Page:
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Why an EYV 2011

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Why a European Year of Volunteering in 2011?

More than 100 million Europeans engage in voluntary activities, live solidarity and through this make a difference to our society. A Eurobarometer survey in 2006 revealed that 3 out of 10 Europeans claim to be active in a voluntary capacity and that close to 80% of respondents feel that voluntary activities are an important part of democratic life in Europe.

There is a vast array of notions, definitions and traditions concerning volunteering. However, what is common throughout Europe is that wherever people engage together in activities to help each other, support those in need, preserve our environment, campaign for human rights, or to initiate actions to help ensure that everyone enjoys a decent life - both society as a whole and the individual volunteers benefit and social cohesion is significantly strengthened.

Why volunteering matters:

  • Volunteers are the agents of European values and objectives as laid down in the Treaties, in particular in terms of promoting social cohesion, solidarity, and active participation – theirs are the hands that translate these values into action, day after day;
  • Volunteering contributes to building a European identity rooted in these values and towards attaining a mutual understanding between people in society and across Europe;
  • Volunteering in its horizontal nature is indispensable in a wide range of EU policy areas such as social inclusion, the provision of life-long learning opportunities for all, policies affecting young people, inter-generational dialogue, active aging, integration of migrants, intercultural dialogue, civil protection, humanitarian aid and development, sustainable development and environmental protection, human rights, social service delivery, raising employability, the promotion of an active European citizenship, fighting the "digital gap", and within corporate social responsibility;
  • Volunteering is an economic factor. The voluntary sector contributes an estimated 5% to the GDP of our national economies;
  • Volunteers and their organisations are at the forefront of developing innovative actions to detect, voice and respond to needs arising in society.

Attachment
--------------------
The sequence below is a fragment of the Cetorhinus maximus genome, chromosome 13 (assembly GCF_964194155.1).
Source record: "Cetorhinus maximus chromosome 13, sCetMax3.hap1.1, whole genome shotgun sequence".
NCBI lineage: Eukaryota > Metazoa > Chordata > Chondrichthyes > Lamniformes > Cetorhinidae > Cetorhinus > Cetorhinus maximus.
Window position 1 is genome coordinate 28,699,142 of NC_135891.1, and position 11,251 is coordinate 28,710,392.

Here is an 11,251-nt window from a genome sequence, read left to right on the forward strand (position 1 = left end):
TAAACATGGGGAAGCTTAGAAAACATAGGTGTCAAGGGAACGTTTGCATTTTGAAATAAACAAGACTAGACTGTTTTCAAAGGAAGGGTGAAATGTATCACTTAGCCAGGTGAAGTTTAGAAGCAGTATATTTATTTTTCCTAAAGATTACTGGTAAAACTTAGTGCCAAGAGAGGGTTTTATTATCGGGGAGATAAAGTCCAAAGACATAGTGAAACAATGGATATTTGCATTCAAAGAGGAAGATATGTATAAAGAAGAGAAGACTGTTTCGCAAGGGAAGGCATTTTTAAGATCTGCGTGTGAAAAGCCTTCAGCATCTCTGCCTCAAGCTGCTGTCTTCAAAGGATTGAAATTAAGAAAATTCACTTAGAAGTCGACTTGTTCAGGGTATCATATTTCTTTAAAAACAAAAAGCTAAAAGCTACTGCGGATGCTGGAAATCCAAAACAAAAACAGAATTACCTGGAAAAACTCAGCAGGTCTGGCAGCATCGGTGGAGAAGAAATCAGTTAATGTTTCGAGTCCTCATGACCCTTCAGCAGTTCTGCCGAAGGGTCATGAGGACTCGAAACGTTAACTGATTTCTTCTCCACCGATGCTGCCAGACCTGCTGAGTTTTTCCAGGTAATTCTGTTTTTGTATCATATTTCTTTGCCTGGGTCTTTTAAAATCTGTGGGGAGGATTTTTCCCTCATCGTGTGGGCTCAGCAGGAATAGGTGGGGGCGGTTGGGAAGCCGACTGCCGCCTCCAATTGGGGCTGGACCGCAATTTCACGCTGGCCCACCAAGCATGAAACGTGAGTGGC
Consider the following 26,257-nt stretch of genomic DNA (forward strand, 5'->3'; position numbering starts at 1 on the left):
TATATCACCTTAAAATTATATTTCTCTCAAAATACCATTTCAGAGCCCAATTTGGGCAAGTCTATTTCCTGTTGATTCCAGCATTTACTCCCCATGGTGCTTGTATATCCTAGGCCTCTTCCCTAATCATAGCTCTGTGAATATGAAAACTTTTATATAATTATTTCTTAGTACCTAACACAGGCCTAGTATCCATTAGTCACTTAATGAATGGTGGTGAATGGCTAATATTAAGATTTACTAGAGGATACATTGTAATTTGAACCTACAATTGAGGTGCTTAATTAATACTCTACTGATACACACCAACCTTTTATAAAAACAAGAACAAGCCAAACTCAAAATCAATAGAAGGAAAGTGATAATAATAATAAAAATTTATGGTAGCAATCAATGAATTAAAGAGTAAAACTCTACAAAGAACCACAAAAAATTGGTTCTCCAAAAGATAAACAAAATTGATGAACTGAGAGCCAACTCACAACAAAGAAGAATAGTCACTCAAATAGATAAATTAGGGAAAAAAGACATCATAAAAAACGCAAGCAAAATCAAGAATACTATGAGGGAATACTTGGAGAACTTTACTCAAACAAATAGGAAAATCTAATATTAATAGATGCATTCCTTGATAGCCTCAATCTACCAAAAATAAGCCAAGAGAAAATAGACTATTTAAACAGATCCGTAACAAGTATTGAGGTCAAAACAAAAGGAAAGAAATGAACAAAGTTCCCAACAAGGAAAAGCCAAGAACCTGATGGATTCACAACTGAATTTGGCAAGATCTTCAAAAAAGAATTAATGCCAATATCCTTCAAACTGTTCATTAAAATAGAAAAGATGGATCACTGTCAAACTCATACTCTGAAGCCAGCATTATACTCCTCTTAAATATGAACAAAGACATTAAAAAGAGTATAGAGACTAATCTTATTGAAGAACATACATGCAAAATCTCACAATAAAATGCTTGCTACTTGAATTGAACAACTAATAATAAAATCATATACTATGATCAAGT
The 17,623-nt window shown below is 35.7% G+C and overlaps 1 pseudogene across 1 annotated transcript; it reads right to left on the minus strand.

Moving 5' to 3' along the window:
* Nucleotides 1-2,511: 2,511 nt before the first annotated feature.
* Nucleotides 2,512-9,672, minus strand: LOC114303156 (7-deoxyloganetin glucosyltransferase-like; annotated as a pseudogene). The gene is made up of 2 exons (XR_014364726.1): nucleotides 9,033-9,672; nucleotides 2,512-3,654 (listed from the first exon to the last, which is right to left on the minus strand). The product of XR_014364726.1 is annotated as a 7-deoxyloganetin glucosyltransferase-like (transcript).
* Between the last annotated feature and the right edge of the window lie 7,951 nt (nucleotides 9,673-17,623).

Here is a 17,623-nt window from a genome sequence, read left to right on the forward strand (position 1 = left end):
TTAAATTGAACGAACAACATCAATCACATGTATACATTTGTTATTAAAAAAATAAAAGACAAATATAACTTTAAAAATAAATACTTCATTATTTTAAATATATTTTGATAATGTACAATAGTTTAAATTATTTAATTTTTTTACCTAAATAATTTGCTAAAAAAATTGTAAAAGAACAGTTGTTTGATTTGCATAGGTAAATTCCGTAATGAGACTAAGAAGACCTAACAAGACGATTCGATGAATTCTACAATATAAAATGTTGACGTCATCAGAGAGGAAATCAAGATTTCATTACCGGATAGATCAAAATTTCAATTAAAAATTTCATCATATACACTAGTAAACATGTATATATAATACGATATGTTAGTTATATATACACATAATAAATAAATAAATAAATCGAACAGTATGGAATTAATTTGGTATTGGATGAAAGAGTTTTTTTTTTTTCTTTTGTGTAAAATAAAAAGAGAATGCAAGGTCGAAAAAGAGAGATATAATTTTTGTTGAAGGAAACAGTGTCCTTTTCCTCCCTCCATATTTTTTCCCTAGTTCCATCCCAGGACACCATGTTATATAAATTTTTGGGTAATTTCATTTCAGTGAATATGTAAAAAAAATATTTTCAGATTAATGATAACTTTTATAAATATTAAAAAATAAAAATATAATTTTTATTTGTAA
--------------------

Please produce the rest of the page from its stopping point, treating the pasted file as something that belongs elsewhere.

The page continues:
Volunteers mirror the diversity of European society with people of all ages, women and men, employees and unemployed, people from different ethnic backgrounds and belief groups and finally citizens from all nationalities being involved.

However, 7 in 10 people do not volunteer and many people face barriers towards volunteering such as a lack of information on how to become involved; time pressure; scarce economic resources and the feeling of not being able to "afford" to volunteer; a negative image of volunteering stemming from times where volunteering was a rather "compulsory duty"; discrimination; discouraging legal provisions and an absence of a legal status; missing protection against risks involved; visa or other barriers for non EU citizens – to name just a few of these obstacles.

Volunteering is freely given, but not cost free – it needs and deserves targeted support from all stakeholders – volunteer organisations, government at all levels, businesses and an enabling policy environment including a volunteering infrastructure.

2011 will celebrate the 10th anniversary of the UN International Year of Volunteers (IYV): IYV 2001 demonstrated that high-level public attention for volunteers and their contribution to society leads to governments and other stakeholders committing to joint action. Synergies can be sought with the UN's activities in 2011, to take stock of the progress made so far and to develop a European policy agenda for volunteering "2011 +".

While the EU has increasingly paid attention to volunteering in all its forms over recent years, we are still far from a comprehensive strategy and action at the European level to promote, recognize, facilitate and support volunteering in order to realize its full potential.

 

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